In MariaDB 10.1 and before, MariaDB's clients and utilities and libmysqlclient are statically linked with the bundled yaSSL library in MSI and ZIP packages on Windows.

MariaDB Clients and Utilities on Linux

MariaDB Clients and Utilities in Binary Tarballs
MariaDB starting with 10.4.6

In MariaDB 10.4.6 and later, MariaDB's clients and utilities and MariaDB Connector/C are statically linked with the GnuTLS library in binary tarballs on Linux. libmysqlclient is still statically linked with the bundled wolfSSL library.

MariaDB starting with 10.2

In MariaDB 10.2 and later, MariaDB's clients and utilities and MariaDB Connector/C are statically linked with the GnuTLS library in binary tarballs on Linux. libmysqlclient is still statically linked with the bundled yaSSL library.

MariaDB until 10.1

In MariaDB 10.1 and before, MariaDB's clients and utilities and libmysqlclient are statically linked with the bundled yaSSL library in binary tarballs on Linux.

MariaDB Clients and Utilities in DEB Packages

MariaDB's clients and utilities, libmysqlclient, and MariaDB Connector/C are dynamically linked with the system's OpenSSL library in .deb packages provided by MariaDB Foundation's and MariaDB Corporation's repositories.

MariaDB starting with 10.4.6

In MariaDB 10.4.6 and later, MariaDB's clients and utilities and MariaDB Connector/C are dynamically linked with the system's GnuTLS library in .deb packages provided by Debian's and Ubuntu's default repositories. libmysqlclient is still statically linked with the bundled wolfSSL libraries.

MariaDB starting with 10.2

In MariaDB 10.2 and later, MariaDB's clients and utilities and MariaDB Connector/C are dynamically linked with the system's GnuTLS library in .deb packages provided by Debian's and Ubuntu's default repositories. libmysqlclient is still statically linked with the bundled yaSSL libraries.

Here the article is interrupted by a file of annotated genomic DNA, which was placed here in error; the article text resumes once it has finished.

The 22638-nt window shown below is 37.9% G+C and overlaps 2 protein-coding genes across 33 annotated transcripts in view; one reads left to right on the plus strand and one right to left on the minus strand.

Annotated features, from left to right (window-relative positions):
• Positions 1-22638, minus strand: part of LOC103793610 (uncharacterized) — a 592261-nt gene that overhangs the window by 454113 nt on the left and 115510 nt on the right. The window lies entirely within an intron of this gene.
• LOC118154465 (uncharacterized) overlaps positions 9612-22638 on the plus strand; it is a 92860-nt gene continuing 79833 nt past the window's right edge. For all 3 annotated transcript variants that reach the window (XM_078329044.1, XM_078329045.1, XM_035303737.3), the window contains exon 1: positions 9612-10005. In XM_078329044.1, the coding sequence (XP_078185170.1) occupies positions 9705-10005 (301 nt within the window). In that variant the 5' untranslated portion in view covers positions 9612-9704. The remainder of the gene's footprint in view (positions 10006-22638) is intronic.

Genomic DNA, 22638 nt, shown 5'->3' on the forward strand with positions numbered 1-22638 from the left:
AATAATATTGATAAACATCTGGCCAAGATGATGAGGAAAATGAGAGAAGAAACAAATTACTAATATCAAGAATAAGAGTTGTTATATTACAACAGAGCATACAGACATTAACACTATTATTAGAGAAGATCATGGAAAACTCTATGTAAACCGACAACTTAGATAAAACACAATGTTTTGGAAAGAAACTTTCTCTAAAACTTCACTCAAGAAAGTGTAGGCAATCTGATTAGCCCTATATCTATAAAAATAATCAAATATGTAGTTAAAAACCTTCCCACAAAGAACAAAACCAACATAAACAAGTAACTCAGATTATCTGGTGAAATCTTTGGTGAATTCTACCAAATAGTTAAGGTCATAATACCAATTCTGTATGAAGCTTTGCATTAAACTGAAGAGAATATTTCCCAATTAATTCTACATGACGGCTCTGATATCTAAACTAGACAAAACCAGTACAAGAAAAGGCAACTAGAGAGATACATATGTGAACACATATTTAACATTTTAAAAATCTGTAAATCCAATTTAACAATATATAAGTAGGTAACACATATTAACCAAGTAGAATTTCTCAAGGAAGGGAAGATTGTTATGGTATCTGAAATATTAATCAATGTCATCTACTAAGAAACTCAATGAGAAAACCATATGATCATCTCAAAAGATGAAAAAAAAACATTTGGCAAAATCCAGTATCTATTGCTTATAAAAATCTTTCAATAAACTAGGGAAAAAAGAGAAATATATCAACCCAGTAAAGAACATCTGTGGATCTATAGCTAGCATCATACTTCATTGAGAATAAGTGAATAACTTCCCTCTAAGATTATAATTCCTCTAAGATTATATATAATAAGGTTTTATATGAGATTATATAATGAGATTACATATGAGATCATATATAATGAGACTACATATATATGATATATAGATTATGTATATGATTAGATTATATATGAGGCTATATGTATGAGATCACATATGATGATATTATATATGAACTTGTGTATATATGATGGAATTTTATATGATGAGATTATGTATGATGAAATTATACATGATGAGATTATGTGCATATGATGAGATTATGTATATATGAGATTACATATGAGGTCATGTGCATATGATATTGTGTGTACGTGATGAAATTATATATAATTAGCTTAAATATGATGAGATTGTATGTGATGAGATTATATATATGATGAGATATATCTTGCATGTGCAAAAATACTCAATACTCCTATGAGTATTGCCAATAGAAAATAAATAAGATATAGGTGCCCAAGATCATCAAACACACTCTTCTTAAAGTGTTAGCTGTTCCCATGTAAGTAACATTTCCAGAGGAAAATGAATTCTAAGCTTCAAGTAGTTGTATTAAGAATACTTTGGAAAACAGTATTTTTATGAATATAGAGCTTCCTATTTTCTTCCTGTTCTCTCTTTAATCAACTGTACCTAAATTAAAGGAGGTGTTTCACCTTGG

MariaDB until 10.1

In MariaDB 10.1 and earlier, MariaDB's clients and utilities and libmysqlclient are statically linked with the bundled yaSSL library in .deb packages provided by Debian's and Ubuntu's default repositories.

See Differences in MariaDB in Debian (and Ubuntu) for more information.

MariaDB Clients and Utilities in RPM Packages

MariaDB's clients and utilities, libmysqlclient, and MariaDB Connector/C are dynamically linked with the system's OpenSSL library in .rpm packages.

Updating Dynamically Linked OpenSSL Libraries on Linux

When the MariaDB Server or clients and utilities are dynamically linked to the system's OpenSSL library, it makes it very easy to update the libraries. The information below will show how to update these libraries for each platform.

Updating Dynamically Linked OpenSSL Libraries with yum/dnf

On RHEL, CentOS, Fedora, and other similar Linux distributions, it is highly recommended to update the libraries using yum or dnf. Starting with RHEL 8 and Fedora 22, yum has been replaced by dnf, which is the next major version of yum. However, yum commands still work on many systems that use dnf. For example:

Update the package by executing the following command:

sudo yum update openssl

And then restart MariaDB server and any clients or applications that use the library.

Updating Dynamically Linked OpenSSL Libraries with apt-get

On Debian, Ubuntu, and other similar Linux distributions, it is highly recommended to recommended to update the libraries using apt-get. For example:

First update the package cache by executing the following command:

sudo apt update

And then update the package by executing the following command:

sudo apt-get update openssl

And then restart MariaDB server and any clients or applications that use the library.

Updating Dynamically Linked OpenSSL Libraries with zypper

On SLES, OpenSUSE, and other similar Linux distributions, it is highly recommended to recommended to update the libraries using zypper. For example:

Update the package by executing the following command:

sudo zypper update openssl

And then restart MariaDB server and any clients or applications that use the library.